Are you experiencing joint pain or stiffness? It could be osteoarthritis.
This comprehensive guide will help you understand the symptoms, causes, and treatment options for osteoarthritis, as well as look at the impact this condition can have on daily life and when to get help.
What is osteoarthritis?
Osteoarthritis is the most common type of arthritis, affecting millions of people worldwide.
It is a degenerative joint disease that occurs when the articular cartilage, which cushions the ends of bones in a joint, breaks down.
This can lead to bone-on-bone contact, causing pain, stiffness, and other symptoms.
Causes and risk factors for osteoarthritis
The exact cause of osteoarthritis is unknown, but there is believed to be a combination of risk factors that increase your likelihood of developing it, including:
- Gender (women are more likely to develop osteoarthritis than men)
- Joint injuries or overuse
- Weak muscles
- Certain medical conditions, such as diabetes and gout
To learn more about what osteoarthritis is, explore our blog: What is osteoarthritis? Do I have it?
Symptoms of osteoarthritis
The symptoms of osteoarthritis can vary depending on the severity of the condition, and they build over time.
Some common symptoms include:
- Joint pain – pain in the affected joint is the most common symptom of osteoarthritis. The pain may be mild or severe and can be aggravated by movement or activity.
- Unstable joints – feeling as though your affected joint is unstable or loose
- Stiffness – stiffness in the affected joint is another common symptom of osteoarthritis. The stiffness may be worse in the morning or after periods of inactivity.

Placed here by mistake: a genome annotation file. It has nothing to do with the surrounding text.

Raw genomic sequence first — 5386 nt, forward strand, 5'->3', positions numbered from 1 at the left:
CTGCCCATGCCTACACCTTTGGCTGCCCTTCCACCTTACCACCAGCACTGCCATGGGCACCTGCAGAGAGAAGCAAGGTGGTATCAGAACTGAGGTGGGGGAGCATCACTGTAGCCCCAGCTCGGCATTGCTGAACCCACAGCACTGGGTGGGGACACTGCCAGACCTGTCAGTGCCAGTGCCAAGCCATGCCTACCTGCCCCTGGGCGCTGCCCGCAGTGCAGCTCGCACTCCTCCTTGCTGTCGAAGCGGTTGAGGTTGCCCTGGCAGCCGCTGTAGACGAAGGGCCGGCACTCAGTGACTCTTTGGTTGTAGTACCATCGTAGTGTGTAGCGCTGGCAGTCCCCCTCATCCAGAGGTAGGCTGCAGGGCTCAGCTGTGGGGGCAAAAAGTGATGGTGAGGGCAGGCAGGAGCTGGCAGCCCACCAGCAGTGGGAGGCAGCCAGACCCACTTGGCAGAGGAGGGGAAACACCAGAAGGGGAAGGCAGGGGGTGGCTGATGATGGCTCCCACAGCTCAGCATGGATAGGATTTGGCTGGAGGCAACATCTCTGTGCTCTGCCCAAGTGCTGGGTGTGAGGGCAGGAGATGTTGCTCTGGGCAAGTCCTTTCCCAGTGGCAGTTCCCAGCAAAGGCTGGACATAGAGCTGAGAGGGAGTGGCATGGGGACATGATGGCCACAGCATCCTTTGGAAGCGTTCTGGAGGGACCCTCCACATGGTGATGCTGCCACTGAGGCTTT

- Grating feeling—you might feel a grating sensation when you use or bend an affected joint.
- Swelling – swelling in the affected joint can occur due to inflammation caused by osteoarthritis.
- Bone spurs – bone spurs are small pieces of extra bone around your joints, which can feel like hard lumps.
- Limited range of motion – osteoarthritis can cause a limited range of motion in the affected joint, making it difficult to move the joint freely.
- Cracking or popping sounds – some people with osteoarthritis may experience cracking or popping sounds when they move the affected joint.
The most common areas of the body where osteoarthritis can develop are the:
- Hips, including the surrounding areas
- Knees, resulting in a grating feeling when you move your knee
- Fingers, with bone spurs forming on your joints
- Feet, especially in your big toe and ankles
Impact of osteoarthritis on daily life
Osteoarthritis can have a significant impact on your daily life, including:
- Difficulty with daily activities – pain, stiffness, and limited range of motion can make it difficult to perform daily activities such as walking, climbing stairs, and even getting dressed.
- Weight gain – painful joints can make it a lot harder to exercise regularly, which can lead to an increase in weight or obesity.
- Regular falls – osteoarthritis can impact your overall balance and joint stability, making falls a lot more common.
- Emotional impact – osteoarthritis can also have an emotional impact, causing feelings of frustration, anxiety, and depression.
- Sleep disturbances – pain and discomfort caused by osteoarthritis can interfere with sleep, leading to fatigue and other health problems.
- Reduced ability to work – osteoarthritis can also impact work, and may make it difficult to perform job duties. This could lead to missed workdays. If you are living with osteoarthritis and need help finding or keeping work, Disability Employment Services like APM can help.